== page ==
Friday, May 21, 1999 Published at 15:23 GMT 16:23 UK
Censor attacks film violence
Mulan: "Vicious head-butt" scene was cut by censors
Violence is still the "thorniest" problem in cinema, according to Britain's chief film censor, James Ferman.
In his final report before retiring as head of the British Board of Film Classification, Ferman has criticised violence in films for its dangerous impact on vulnerable viewers.
"I worry that violence has so little meaning," said Ferman.
"That younger cinema-goers take the view that 'violence is cool', a view which seems to me to be simply an excuse for not empathising with the victims."
"In my view it functions like a drug, like the pounding beat of rock music which keeps the serotonin levels up," he said.
The outgoing director's report also discloses that even the latest Disney cartoon Mulan had to have a "vicious head-butt" scene removed before it was granted a U-certificate.
But the BBFC's annual report also reveals that only 3.6% of films needed cuts in 1998, which is the lowest percentage on record and compares to 40% 25 years ago.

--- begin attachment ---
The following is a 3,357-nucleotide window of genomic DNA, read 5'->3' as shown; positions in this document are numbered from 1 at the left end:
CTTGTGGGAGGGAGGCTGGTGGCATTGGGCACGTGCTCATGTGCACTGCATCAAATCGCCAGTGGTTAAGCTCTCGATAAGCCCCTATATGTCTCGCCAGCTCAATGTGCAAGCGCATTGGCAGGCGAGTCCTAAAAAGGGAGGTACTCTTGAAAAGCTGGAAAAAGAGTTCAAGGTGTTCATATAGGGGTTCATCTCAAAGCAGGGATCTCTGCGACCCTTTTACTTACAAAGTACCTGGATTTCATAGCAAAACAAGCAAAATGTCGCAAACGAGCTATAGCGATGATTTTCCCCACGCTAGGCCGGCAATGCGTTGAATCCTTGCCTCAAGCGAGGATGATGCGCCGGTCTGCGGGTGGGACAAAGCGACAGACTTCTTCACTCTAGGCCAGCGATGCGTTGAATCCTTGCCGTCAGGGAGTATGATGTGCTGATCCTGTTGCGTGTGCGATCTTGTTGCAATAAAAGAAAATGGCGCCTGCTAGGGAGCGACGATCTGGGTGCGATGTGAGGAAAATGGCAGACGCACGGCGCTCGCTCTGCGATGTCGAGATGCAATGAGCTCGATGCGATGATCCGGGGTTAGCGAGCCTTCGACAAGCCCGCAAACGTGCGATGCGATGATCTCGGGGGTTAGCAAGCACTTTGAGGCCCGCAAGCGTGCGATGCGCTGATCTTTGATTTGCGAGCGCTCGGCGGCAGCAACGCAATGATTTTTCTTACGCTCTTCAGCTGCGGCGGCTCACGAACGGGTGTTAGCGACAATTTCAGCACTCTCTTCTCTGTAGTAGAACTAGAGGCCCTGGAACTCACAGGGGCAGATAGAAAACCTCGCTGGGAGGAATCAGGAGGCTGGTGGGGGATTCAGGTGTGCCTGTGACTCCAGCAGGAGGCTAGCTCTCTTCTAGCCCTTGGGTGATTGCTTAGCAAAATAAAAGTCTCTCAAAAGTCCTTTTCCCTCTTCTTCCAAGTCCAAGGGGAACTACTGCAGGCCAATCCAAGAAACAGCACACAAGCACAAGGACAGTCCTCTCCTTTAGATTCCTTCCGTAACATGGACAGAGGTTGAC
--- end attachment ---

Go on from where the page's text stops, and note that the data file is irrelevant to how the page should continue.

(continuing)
But Ferman insisted: "My instinct is still to reduce the level of violence in action adventure films, simply in order to have less of it."
In contrast the BBFC report praised films like Steven Spielberg's Saving Private Ryan, which "explored violence rather than exploiting it".
Sexual violence also remains a major concern in the report which refers to Naked Killer 2, a Hong Kong thriller, which had to be submitted to the censors three times, and cut by 11 minutes before it could be passed.
Five videos were also rejected by the censors in 1998, two of these, Maniac and Frisk, were rejected because they linked sex to killing and seemed likely to have a dangerous impact on vulnerable viewers.
TV and Radio